It will no longer be each country for itself, says WHO
SA thanked for transparency while international body urges nations to stop punishing good science by imposing bans
Member states of the World Health Organisation (WHO) have agreed to start drafting a global agreement to prevent and tackle the next global pandemic.
At a briefing on Thursday, the director-general of the organisation, Dr Tedros Adhanom Ghebreyesus, described it as a “momentous day” and said “the significance of this decision cannot be overstated”.
He likened it to other such global agreements that have been made regarding tobacco control, nuclear and biological weapons, and climate change.
“This is a strong statement that health security is too important to be left to chance,” he said.
“The Covid-19 pandemic has shone a light on the many flaws in the global system to protect people from pandemics: the most vulnerable people going without vaccines; health workers without needed equipment to perform their life-saving work; and ‘me-first’ approaches that stymie the global solidarity needed to deal with a global threat,” he added.
This commitment to a global form of cooperation was echoed later in the day when the WHO censured countries for taking aim at SA for detecting, sequencing and announcing the discovery of the new variant now called Omicron.
The variant has been found in 23 countries, but a backlog of cases across the globe could reveal its presence in several more.
Ghebreyesus said at a press briefing: “It is deeply concerning to me that SA and Botswana are being penalised.”
He thanked the two countries for “detecting, sequencing and reporting so rapidly” on Omicron, and said a “blanket travel ban will not prevent the international spread of the virus and will place a heavy burden on livelihoods”.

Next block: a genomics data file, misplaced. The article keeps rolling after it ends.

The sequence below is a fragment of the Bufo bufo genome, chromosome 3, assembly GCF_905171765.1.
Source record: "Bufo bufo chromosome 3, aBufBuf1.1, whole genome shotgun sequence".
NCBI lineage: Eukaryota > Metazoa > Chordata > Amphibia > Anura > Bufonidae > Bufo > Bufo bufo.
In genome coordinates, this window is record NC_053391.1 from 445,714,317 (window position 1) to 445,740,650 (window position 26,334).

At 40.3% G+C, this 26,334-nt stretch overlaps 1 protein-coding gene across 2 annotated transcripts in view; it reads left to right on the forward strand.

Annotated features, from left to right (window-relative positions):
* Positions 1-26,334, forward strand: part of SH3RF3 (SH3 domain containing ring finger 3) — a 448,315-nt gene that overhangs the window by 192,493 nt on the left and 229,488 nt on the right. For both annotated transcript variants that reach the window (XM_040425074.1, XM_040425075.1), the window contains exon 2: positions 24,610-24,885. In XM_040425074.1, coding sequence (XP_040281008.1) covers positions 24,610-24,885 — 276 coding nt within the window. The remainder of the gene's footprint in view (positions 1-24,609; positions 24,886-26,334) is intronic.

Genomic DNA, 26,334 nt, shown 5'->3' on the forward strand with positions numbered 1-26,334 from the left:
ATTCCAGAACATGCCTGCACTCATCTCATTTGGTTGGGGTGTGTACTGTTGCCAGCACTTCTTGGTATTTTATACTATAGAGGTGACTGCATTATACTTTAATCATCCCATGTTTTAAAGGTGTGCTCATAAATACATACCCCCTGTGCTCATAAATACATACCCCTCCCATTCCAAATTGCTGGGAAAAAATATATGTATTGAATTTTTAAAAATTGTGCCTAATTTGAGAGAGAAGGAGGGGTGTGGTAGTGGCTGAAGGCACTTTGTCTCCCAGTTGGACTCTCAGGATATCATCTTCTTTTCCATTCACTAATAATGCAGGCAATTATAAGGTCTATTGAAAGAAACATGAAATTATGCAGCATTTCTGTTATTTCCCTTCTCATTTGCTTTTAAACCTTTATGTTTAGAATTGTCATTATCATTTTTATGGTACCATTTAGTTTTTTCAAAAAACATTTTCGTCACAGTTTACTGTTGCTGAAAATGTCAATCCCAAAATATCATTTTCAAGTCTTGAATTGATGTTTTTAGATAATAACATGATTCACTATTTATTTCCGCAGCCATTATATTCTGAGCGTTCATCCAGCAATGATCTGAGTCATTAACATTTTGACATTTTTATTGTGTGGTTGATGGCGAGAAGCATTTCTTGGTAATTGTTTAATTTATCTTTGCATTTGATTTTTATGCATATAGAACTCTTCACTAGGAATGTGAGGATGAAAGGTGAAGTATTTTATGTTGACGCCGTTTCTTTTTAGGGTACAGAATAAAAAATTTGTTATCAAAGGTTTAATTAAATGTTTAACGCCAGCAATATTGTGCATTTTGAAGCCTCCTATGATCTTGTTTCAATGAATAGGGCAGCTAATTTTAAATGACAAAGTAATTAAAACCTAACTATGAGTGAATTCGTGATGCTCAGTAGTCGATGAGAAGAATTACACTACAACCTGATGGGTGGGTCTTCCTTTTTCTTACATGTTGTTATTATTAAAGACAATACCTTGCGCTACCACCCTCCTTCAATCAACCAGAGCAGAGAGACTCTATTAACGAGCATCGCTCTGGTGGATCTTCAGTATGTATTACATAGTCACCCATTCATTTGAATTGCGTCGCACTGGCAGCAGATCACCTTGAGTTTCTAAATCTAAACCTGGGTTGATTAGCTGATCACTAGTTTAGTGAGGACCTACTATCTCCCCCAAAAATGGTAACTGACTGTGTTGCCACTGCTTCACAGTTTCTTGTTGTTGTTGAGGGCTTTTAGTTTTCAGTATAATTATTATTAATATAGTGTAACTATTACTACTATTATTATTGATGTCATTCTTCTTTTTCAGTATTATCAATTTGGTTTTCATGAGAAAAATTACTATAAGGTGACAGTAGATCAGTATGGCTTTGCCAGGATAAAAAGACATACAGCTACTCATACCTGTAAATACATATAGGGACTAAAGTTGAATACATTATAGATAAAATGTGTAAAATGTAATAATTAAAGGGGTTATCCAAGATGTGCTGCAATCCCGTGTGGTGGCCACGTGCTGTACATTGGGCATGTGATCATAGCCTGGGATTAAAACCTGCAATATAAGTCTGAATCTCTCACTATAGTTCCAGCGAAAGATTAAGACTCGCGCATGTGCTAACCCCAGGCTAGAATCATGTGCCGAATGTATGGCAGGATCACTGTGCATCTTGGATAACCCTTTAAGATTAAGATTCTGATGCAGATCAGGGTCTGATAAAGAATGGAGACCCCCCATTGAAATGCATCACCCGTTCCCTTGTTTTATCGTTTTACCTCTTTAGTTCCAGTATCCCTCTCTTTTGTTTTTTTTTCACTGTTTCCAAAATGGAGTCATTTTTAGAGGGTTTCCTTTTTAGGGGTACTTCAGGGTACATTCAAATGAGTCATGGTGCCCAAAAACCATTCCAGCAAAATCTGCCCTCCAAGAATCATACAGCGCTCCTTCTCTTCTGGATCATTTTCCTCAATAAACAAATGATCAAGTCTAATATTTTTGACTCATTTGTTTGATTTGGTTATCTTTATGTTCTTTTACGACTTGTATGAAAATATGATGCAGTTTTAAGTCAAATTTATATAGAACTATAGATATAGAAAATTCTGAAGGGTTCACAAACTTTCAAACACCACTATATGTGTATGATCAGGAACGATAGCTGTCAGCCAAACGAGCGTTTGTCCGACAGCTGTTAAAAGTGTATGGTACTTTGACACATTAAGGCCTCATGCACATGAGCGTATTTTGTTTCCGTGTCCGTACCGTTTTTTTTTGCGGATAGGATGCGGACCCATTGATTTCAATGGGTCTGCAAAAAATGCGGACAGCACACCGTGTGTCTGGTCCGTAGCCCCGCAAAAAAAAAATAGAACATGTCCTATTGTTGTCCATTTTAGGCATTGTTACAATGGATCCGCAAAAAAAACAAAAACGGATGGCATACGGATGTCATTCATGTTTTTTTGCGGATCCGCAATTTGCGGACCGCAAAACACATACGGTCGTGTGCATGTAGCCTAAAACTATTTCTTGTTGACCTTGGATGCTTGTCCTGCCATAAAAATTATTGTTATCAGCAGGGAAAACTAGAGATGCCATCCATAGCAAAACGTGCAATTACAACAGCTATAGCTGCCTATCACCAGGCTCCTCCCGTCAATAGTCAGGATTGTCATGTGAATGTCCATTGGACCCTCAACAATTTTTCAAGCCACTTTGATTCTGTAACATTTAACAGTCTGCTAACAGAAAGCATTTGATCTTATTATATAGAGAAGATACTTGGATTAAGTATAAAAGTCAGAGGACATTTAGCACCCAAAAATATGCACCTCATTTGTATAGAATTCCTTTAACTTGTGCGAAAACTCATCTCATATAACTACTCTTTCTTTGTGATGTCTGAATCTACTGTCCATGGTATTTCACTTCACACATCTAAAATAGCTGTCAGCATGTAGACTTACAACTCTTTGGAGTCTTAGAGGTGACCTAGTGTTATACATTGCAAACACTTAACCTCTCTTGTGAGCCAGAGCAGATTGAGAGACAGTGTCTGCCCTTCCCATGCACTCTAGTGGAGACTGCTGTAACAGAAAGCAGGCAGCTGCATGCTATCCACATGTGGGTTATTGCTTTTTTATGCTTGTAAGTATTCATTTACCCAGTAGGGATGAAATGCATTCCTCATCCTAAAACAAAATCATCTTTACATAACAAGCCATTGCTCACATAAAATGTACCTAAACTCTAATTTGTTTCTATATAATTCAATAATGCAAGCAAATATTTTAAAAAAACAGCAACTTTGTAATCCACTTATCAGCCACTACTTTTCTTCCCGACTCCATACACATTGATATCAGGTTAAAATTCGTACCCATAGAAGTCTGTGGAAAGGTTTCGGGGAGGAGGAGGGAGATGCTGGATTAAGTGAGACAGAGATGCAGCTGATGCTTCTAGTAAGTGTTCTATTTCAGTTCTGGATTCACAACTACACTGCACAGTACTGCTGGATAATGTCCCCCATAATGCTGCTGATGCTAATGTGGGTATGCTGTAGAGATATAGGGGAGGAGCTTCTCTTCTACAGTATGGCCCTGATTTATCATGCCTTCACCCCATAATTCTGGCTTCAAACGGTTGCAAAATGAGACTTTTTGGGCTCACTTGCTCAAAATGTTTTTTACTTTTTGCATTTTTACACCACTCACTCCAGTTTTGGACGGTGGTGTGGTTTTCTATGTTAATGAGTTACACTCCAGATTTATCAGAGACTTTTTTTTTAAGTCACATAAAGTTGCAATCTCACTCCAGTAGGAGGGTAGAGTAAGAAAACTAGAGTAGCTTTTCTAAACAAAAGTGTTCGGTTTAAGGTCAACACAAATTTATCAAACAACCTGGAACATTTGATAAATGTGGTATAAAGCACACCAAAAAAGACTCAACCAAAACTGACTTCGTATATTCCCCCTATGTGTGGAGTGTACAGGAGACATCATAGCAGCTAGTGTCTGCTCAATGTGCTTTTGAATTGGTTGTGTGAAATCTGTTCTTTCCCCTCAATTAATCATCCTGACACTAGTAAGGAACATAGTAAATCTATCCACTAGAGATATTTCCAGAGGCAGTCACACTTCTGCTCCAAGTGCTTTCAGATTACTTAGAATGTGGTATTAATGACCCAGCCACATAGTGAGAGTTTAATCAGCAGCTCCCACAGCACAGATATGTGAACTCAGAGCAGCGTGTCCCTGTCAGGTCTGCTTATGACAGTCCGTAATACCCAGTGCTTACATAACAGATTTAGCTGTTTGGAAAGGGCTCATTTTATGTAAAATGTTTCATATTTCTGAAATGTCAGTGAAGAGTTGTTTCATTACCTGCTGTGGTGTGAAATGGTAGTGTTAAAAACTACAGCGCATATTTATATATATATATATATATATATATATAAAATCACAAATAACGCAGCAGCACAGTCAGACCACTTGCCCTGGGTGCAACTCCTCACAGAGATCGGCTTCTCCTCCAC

“The ban has also hampered research by slowing down the transportation of samples around the globe for in-depth testing in labs,” he said.
Dr Soumya Swaminathan, chief scientist at WHO, said the detection of the new variant was a true “wake-up call to strengthen vaccinations, look at data, find gaps and really think about what we do with vaccines and how we get them into the arms of people who haven’t been vaccinated yet”.
While urgent research into Omicron is ongoing, scientists have confirmed the current vaccine regimens are still likely to prevent severe disease and death in the face of Omicron, and are also still crucial in the fight against Delta, still the dominant variant in many countries.
According to WHO technical lead on Covid-19 Maria van Kerkhove, scientists in SA “should be commended, and we need to strengthen our surveillance and sequencing around the world and have better geographic representation across the planet”.
She added: “We do not want to see countries being penalised for sharing information. A special thank you goes out to so many researchers across SA.”
According to Ghebreyesus: “The emergence of Omicron has captured global attention. Twenty-three countries have now reported cases, and we expect that number to grow. We are learning all the time about Omicron, but there is more to learn about transmission, and its impact on severity of disease.”
Kerkhove said since the variant was classified as a variant of concern “the timeline will change” as a backlog of cases is analysed.
She added: “It is absolutely critical to get vaccinated as vaccines are saving lives.”
Dr Michael Ryan, who leads the health emergencies programme at the WHO, said that “banning flights except for your own citizens makes no epidemiological sense”.
“A virus doesn’t know what country you’re a citizen of,” said Ryan.
He said countries with confirmed cases had faced no travel bans, yet others with no cases had seen bans and that showed the dire lack of logic in knee-jerk decisions.
He added: “Healthcare workers are sick of counting the dead and losing their friends.”
He said that the enduring crisis in Europe was still the Delta variant and that it was crucial for vaccine rollouts to continue unabated.